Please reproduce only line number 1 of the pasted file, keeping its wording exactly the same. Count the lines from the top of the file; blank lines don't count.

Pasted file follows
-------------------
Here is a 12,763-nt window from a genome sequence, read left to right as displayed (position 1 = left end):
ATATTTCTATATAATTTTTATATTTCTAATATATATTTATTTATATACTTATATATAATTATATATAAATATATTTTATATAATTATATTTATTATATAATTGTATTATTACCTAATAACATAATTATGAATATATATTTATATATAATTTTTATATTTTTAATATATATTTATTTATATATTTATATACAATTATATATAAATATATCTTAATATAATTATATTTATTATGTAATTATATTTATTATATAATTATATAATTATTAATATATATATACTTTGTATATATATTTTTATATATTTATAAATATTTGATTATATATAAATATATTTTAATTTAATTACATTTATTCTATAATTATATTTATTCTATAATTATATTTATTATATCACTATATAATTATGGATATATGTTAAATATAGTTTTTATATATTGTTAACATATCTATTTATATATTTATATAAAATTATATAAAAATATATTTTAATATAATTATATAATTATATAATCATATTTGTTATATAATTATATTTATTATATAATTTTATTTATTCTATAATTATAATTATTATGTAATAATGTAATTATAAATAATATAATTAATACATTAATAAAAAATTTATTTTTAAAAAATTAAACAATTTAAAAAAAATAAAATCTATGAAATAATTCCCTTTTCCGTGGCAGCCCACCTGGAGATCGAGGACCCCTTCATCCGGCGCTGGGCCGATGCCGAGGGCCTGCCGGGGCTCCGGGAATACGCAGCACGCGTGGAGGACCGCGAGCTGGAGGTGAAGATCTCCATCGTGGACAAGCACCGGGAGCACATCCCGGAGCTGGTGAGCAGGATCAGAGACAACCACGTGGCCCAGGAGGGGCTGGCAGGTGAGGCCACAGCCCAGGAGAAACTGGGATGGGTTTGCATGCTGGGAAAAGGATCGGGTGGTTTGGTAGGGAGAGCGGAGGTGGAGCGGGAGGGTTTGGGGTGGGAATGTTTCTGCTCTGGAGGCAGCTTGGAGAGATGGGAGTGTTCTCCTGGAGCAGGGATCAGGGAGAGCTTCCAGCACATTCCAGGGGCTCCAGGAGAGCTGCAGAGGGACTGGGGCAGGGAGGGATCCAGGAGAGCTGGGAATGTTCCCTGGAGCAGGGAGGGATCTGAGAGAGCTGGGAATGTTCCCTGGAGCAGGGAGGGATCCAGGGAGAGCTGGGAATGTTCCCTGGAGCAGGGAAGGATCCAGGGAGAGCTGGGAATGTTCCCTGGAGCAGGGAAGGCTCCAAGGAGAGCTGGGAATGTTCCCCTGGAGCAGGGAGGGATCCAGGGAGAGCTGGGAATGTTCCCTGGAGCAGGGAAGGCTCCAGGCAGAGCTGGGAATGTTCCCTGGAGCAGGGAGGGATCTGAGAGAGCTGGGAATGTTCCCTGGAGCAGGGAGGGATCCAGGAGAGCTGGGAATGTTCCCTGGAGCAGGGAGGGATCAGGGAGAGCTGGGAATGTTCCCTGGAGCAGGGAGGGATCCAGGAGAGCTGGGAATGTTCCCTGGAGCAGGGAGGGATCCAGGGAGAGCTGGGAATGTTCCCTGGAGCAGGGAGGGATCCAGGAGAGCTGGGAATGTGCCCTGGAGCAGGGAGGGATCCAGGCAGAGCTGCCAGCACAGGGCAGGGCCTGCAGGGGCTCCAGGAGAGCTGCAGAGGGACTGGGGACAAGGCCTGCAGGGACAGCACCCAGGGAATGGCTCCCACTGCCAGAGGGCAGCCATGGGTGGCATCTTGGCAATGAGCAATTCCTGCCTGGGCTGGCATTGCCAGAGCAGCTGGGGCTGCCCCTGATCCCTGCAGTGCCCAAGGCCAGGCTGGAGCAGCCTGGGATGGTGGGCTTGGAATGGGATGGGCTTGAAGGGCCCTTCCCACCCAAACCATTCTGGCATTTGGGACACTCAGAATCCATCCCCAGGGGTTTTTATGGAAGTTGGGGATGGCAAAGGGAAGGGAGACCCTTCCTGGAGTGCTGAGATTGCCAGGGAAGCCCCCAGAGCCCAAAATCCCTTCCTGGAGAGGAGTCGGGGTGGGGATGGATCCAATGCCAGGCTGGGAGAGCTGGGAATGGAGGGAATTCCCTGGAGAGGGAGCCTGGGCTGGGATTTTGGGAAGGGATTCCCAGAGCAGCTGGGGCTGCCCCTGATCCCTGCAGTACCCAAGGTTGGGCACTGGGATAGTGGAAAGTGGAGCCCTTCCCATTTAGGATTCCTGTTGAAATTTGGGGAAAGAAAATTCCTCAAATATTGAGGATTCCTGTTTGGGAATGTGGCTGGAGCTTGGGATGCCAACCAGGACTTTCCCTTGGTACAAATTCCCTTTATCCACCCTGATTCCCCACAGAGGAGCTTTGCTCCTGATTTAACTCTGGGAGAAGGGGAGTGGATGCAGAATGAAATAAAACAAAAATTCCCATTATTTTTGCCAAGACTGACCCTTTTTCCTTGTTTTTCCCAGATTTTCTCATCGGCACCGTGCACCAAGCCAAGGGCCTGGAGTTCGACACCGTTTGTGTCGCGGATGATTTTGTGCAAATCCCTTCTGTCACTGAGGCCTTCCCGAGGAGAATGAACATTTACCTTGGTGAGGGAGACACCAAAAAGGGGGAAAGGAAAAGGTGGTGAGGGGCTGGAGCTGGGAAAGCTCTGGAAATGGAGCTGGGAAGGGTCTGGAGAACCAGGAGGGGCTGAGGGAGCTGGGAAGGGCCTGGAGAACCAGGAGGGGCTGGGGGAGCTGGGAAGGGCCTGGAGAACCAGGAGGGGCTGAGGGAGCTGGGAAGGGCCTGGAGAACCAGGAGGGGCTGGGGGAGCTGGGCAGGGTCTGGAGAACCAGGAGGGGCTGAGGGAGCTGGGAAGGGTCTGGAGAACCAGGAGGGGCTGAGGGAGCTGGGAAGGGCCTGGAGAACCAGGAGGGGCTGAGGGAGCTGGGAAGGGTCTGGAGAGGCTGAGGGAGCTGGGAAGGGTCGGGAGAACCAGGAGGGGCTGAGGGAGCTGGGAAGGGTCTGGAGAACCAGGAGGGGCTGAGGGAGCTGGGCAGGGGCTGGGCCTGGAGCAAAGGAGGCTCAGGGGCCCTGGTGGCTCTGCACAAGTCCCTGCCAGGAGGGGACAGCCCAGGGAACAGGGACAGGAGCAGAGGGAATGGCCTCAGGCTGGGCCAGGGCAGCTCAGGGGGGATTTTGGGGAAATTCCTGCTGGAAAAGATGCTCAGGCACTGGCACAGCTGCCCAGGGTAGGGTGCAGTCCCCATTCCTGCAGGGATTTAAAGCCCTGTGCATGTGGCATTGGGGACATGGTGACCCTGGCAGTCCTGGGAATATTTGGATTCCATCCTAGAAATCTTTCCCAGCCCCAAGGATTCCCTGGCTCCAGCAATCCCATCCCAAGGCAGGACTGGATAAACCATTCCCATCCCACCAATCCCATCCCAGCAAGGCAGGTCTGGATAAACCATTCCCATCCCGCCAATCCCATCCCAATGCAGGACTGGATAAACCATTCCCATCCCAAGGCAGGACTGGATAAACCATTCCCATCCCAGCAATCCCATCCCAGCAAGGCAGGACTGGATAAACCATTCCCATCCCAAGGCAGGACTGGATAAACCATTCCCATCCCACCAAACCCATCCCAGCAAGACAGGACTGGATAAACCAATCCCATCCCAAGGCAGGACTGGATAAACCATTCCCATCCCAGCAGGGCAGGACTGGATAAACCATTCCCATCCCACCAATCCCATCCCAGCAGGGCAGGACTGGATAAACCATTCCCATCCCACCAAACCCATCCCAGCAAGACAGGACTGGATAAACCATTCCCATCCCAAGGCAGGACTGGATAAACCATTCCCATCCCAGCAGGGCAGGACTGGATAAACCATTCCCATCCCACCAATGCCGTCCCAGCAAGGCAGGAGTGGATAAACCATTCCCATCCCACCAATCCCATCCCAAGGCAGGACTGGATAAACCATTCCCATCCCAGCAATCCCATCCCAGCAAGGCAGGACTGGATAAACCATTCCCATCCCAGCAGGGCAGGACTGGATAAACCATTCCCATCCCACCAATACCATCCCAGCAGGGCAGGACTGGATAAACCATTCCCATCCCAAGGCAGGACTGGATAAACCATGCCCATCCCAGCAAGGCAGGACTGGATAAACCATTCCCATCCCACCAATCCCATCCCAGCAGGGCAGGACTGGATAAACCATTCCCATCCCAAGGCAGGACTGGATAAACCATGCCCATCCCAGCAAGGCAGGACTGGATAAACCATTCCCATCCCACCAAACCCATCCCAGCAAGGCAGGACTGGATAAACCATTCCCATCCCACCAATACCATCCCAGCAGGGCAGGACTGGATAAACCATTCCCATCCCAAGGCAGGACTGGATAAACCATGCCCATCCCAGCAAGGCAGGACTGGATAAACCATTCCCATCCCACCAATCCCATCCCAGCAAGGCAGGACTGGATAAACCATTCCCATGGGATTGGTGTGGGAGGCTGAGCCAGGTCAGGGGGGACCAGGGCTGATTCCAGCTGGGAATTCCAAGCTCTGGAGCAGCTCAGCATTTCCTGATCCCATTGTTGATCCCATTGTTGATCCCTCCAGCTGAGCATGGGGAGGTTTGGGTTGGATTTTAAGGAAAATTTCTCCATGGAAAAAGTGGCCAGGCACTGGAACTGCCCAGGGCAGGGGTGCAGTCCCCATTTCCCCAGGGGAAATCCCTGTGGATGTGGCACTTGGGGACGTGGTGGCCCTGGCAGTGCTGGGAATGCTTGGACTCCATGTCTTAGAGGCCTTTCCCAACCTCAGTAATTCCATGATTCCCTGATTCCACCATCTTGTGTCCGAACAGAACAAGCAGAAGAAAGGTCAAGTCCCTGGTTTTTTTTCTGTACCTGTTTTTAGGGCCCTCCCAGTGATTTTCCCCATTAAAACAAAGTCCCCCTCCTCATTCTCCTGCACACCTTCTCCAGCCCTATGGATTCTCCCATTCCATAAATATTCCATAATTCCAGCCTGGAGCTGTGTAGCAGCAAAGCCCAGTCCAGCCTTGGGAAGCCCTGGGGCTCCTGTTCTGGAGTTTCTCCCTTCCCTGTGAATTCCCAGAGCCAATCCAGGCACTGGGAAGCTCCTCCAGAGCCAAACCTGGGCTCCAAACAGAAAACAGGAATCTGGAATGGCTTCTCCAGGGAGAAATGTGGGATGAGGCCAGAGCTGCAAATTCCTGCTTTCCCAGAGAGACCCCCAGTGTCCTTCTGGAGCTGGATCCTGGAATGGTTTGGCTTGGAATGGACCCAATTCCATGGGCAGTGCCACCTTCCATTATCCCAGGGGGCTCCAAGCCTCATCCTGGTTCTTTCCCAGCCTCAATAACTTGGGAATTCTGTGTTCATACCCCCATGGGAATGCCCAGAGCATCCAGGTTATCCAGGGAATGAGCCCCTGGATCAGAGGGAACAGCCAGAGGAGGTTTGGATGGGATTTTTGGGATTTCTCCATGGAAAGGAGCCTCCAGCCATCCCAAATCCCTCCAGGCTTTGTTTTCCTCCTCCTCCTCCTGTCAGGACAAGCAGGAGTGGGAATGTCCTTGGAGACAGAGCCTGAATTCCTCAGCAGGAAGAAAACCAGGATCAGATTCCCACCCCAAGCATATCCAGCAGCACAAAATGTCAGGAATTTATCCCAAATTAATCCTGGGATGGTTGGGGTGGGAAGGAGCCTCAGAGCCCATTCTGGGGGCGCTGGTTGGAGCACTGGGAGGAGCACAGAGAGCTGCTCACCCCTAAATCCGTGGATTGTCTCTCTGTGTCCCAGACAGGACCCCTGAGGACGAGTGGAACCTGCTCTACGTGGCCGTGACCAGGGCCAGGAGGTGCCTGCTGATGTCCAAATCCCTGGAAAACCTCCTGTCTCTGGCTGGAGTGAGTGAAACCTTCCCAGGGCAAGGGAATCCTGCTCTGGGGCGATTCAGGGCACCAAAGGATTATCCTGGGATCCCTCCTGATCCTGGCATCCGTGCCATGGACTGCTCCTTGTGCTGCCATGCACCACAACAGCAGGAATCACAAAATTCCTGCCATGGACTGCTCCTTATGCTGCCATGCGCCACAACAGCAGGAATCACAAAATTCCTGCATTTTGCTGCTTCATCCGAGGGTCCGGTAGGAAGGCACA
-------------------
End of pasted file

Here is a 12,763-nt window from a genome sequence, read left to right as displayed (position 1 = left end):